Jump to content

Happy Summer Solstice

Kanada Kev

Recommended Posts

Here's to the longest day of the year ... wish it would get a little warmer already!!! :)


20 Things You Didn't Know About... The Summer Solstice

Galileo was forced to recant his astronomical theories on the summer solstice of 1633.

by Dean Christopher

1 Summertime, and the tiltin’ is easy. Summers are hot not because Earth is closer to the sun, but because the tilt of the Earth’s axis lets rays of sunlight hit one hemisphere more directly.

2 During the Northern Hemisphere’s summer, we’re actually farthest from the sun, receiving 7 percent less sunlight than the Southern Hemisphere does during its summer.

3 The summer solstice—June 20 this year—is the Northern Hemisphere’s longest day, with 24 hours of unbroken sunlight north of the Arctic Circle.

4 For obsessive-compulsives: The site www.archaeoastronomy.com maintains a second-by-second countdown to each solstice.

5 Supporters of Seattle’s Solstice Parade, an annual fixture of the city’s artsy Fremont neighborhood, proclaim that it will “cast a spell of joy, hope, and rebirth that spreads from Fremont to the entire universe.â€

6 Helping cast the spell are the Painted Cyclists, a clothing-optional group of bike riders who wear intense body makeup.

7 Watch out for those solstice rays: The Painted Cyclists’ organizers instruct participants to slather on the sunscreen, encouraging newbies to “ask Rob about his plaid sunburn from Solstice 2002.â€

8 Modern-day druids, taking a more traditional approach, gather at England’s Stonehenge to mark the summer solstice. Many still don Celtic attire, even though a civilization known as the Beaker People finished Stonehenge a millennium before the Celts turned up.

9 The Tropic of Cancer—the latitude on Earth where the sun is directly overhead at noon on the summer solstice—got its name because when the ancients established it, the sun appeared in the constellation Cancer.

10 Oops. Due to subsequent shifting of Earth’s axis, the Tropic of Cancer is now misnamed. On the current June solstice, the sun actually appears in the constellation Taurus.

11 Worse than the full moon? On the solstice of June 20, 2001, Andrea Yates killed her five children. Three years before that (June 18, 1999—also near the solstice) she tried to kill herself with an overdose of pills.

12 Galileo was forced to recant his theory that Earth revolves around the sun on the summer solstice of 1633.

13 Other planets have solstices too. By cosmic coincidence, this year Mars and Earth have solstices that fall within a few days of each other, with the Martian solstice occurring on June 25.

14 Stock up on DVDs and fire up the sunlamp: Uranus’s axis of rotation is nearly aligned with the plane of its orbit, meaning that each pole on Uranus experiences a 42-year-long summer of steady sunshine—followed by a depressing 42 years of winter darkness.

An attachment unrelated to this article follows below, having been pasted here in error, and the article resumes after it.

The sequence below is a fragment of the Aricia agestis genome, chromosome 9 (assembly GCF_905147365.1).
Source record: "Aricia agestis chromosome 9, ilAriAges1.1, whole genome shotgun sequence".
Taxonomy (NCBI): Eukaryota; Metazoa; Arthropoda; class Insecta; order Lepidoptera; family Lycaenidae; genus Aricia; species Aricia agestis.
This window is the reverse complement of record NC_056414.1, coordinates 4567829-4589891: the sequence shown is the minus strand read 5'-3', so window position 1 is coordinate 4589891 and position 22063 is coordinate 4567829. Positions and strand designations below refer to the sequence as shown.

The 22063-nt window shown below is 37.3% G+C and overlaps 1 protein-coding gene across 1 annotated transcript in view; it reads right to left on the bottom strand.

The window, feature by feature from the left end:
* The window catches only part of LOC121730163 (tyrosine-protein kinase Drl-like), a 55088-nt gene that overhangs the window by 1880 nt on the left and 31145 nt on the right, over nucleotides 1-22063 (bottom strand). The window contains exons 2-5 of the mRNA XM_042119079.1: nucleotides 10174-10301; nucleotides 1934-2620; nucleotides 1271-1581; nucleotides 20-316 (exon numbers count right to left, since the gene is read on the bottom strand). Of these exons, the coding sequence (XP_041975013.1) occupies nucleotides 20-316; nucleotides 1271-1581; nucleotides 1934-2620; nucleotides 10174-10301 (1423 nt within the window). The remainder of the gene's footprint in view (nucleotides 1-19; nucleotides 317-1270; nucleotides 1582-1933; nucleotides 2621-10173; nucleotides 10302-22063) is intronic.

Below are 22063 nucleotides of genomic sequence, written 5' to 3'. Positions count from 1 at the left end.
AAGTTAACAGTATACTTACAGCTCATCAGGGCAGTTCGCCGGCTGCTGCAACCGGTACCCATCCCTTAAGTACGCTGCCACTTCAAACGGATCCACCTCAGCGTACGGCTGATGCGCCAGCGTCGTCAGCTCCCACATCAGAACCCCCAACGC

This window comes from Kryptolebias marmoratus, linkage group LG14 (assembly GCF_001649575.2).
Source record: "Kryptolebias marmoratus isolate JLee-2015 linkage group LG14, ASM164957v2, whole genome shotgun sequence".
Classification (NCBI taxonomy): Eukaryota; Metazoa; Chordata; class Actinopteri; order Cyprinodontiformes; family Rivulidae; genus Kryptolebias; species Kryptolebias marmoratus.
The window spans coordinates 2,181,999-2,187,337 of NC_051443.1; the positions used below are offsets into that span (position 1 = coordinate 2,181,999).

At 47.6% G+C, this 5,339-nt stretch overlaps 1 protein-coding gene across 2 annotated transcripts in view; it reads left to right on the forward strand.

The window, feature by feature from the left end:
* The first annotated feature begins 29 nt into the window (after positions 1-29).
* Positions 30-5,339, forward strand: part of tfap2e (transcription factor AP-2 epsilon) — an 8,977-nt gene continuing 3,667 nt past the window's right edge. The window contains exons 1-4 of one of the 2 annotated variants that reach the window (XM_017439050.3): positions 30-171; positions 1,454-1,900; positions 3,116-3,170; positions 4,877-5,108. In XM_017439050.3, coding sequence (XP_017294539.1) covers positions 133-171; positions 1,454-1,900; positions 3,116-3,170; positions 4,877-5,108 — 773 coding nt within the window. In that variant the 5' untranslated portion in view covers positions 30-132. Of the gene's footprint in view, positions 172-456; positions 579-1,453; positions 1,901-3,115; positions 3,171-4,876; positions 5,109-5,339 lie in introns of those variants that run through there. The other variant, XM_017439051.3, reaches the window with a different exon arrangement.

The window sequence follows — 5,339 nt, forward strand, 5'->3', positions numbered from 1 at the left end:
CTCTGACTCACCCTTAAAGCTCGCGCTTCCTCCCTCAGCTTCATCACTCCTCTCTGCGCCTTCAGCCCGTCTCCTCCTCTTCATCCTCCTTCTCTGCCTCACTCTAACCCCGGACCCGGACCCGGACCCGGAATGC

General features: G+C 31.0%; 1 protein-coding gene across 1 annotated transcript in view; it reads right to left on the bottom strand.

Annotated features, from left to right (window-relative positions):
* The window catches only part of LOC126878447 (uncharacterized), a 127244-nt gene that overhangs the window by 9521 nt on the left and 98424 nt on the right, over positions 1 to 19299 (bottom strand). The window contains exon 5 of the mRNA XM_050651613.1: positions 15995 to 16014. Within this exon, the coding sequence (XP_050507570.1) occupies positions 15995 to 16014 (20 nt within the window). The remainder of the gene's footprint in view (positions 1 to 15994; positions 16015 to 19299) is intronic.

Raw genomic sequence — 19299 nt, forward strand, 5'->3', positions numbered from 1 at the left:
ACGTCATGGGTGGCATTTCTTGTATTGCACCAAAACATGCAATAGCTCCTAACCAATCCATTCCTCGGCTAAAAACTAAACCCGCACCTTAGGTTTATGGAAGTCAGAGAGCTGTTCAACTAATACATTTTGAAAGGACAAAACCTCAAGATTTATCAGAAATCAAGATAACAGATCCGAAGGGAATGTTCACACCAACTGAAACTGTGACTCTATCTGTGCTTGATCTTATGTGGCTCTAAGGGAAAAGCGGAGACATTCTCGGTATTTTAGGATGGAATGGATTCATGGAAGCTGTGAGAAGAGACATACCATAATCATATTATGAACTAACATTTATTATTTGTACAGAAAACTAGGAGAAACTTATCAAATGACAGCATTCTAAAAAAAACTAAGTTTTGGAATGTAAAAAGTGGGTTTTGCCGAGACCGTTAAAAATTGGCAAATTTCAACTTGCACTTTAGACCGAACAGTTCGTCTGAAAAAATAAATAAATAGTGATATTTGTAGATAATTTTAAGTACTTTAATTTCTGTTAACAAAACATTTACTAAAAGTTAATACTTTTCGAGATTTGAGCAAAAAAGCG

15 At the other extreme, Venus’s and Jupiter’s poles are almost exactly perpendicular to their orbits. Because of that, their solstices—hence their seasons—are barely noticeable.

16 Then again, you would have difficulty noticing any kind of season on Venus because you would be simultaneously suffocated, crushed, and cooked at 870 degrees Fahrenheit. On Jupiter it would be worse: You would be killed by radiation long before you got close.

17 Even without seasons, changes in the sun affect the planets. Sunspots wax and wane on an 11-year cycle; at times of peak sunspot activity, such as the year 2000, the sun is 0.07 percent brighter than during periods of low activity.

18 And the sun keeps getting brighter. Models of stellar evolution estimate that the sun is about 40 percent more luminous today than it was when the Earth formed 4.5 billion years ago.

19 No more summer beach vacations. Some 1 billion to 3 billion years from now, the sun’s increasing intensity will boil away Earth’s oceans, turning our planet into an endless desert.

20 So maybe the ancient Greeks had the right idea, pulling out all the stops for the winter solstice instead. On the festival of Lenaea, according to legend, a band of women would seize a man representing Dionysus (the god of wine-fueled revelry), rip him to shreds, and eat him.

Link to comment
Share on other sites

this is a sad day. we're on our slow decent into winter.

That's always my feeling, too. :(

Though the radio reported this morning that--scientifically!--this is the "Happiest Day of the Year"!! (they even cited a formula by which the happiness scientists arrived at this conclusion). I'm skeptical.

Link to comment
Share on other sites

Fug your summer solstice...the only time I've seen blue sky & sun is when I ride into work but then in roll the clouds...it's been pissing rain for almost two months in this city and if it doesn't warm up soon we'll be looking at fall with winter fast approaching...

There has to be a game or betting pool on the weather forecasts as it changes almost hourly on the dashboard...F12 this muthafugga!!! ;)

Link to comment
Share on other sites

I thought it was tomorrow but it's 11:59pm tonight which makes it today when the sun is furthest from the earth...

PS: That's UTC so here it's 6:59pm which is coming soon, woohoooooo!!! I can't wait for summer!!

Edited by Guest
Link to comment
Share on other sites

Create an account or sign in to comment

You need to be a member in order to leave a comment

Create an account

Sign up for a new account in our community. It's easy!

Register a new account

Sign in

Already have an account? Sign in here.

Sign In Now
  • Create New...